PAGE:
Where’s The Nigerian Dream? Spoiler: We Have None
According to James Truslow Adam’s definition of the American dream in 1931: “life should be better and richer and fuller for everyone, with opportunity for each according to ability or achievement” regardless of social class or circumstances of birth.” The American Dream is rooted in the Declaration of Independence, which proclaims that “all men are created equal” with the right to “Life, Liberty and the pursuit of Happiness.” It’s the American dream that made people troop to the country in search for greener pasture. Some people say the American dream is dead, but I know it’s what got America to where it is today. However, for the case of Nigeria—everyone knows we have no dream. I’m sorry if this hurts, but it’s the ultimate, but bitter truth.
Our leaders, and including ourselves have no cherished desire to move this nation to where it can (or should) be. It’s more than 50 years since independence, and yet security, education, infrastructure, jobs creation, etc., are poor. Nigerian couples give birth to more children like rats (no offense), even though they know their children’s future is not so bright. Nigerians are eager to pay bribes, even though they know that’s not what would lead this nation to where it should be. This is not the Nigerian dream the founding fathers of this nation had for it I believe.
Why isn’t the Nigerian dream alive?
There are various reasons why, but I’d list a few.
A nation on the brisk of division
With the way things are going, we are not even sure whether Nigeria would remain one nation after the 2015 elections.
Some Nigerians even wish for Nigeria to divide.
There can’t be a Nigerian dream if the promise of a one nation isn’t even there.
Selfishness among the people
The average Nigerian is selfish—this is what I believe. He or she thinks about him or herself before the greater good of the nation. Take this example for instance:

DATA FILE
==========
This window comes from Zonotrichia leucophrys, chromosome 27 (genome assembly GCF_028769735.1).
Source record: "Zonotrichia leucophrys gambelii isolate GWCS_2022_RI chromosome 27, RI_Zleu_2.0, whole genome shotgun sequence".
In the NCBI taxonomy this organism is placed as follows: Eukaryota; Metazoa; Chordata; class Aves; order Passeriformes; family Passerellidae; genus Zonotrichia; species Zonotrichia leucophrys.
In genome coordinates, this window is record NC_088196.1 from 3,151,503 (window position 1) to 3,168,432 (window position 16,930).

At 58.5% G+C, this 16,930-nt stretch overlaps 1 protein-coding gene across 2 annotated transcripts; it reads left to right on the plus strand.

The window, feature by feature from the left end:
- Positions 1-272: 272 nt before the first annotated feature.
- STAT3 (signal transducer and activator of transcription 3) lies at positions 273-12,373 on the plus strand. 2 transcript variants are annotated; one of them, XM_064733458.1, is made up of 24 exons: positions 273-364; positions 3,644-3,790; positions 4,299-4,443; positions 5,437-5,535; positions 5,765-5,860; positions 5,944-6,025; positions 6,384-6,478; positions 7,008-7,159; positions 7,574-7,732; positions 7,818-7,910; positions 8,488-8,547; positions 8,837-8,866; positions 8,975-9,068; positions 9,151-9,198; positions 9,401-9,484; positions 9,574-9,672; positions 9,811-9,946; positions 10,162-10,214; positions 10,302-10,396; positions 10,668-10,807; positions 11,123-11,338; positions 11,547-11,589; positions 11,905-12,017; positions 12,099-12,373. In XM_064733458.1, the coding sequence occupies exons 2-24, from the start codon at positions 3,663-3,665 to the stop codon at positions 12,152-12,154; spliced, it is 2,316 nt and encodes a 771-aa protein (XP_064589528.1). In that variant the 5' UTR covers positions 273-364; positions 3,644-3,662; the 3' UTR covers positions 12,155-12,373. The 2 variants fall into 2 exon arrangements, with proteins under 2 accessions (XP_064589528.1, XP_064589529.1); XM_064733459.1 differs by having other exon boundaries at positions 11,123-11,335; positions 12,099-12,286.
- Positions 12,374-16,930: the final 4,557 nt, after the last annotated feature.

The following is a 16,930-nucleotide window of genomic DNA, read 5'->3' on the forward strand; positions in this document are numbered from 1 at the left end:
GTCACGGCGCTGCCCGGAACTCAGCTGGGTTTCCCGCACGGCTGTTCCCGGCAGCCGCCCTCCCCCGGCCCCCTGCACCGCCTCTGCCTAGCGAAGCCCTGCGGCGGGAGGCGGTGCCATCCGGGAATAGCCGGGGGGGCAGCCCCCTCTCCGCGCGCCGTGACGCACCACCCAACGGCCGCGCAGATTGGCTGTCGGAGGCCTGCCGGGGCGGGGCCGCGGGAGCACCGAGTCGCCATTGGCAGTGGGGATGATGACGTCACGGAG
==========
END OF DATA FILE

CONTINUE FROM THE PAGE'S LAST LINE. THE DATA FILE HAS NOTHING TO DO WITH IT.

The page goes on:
An average Nigerian in charge of a governmental recruitment program would likely employ his cousin to fill a governmental position, even though he knows his or her cousin is not fit for that job. However, he’d be wary to do so if it has to do with his or her company.
We are not anything close to united. Nigeria is a nation of disunited nations. The average Igbo man can’t side with the Hausa or Yoruba man, and vice versa. Even in the Igbo, Yoruba, or Hausa setting—there’s still disunity.
Tell me—how we can progressively move towards a common dream with the level of disunity in this country?
Our politicians don’t care
I read Giovanni’s article on 16 reasons why every sensible Nigerian should not vote, and I solidly agree with some of the points he made on the article. Our politicians are the main people that can make the Nigerian dream a reality.
However, the truth is that most them don’t care about the average Nigerian, or Nigeria. They don’t love or cherish Nigeria. They don’t even believe in the future of this nation. They don’t work towards the unity, or development of this nation. Simple put: They are not there to serve the people. They are there to serve their big bellies, selfish interests, and bigotry. They are there to deceive the people, and to destroy the nation in a constructively manner.
Most of them are just plain clueless.
As I said before, the average Nigerian is eager to pay a bribe to get what he or she wants. The average policeman would eagerly take a bribe. We all know the political system in Nigeria is corrupt—the right guys can’t even get in.
Corruption is deep in Nigeria—from the top unmoral place, to even the church, or mosque. How can the Nigeria dream ever be achieved with all these BS?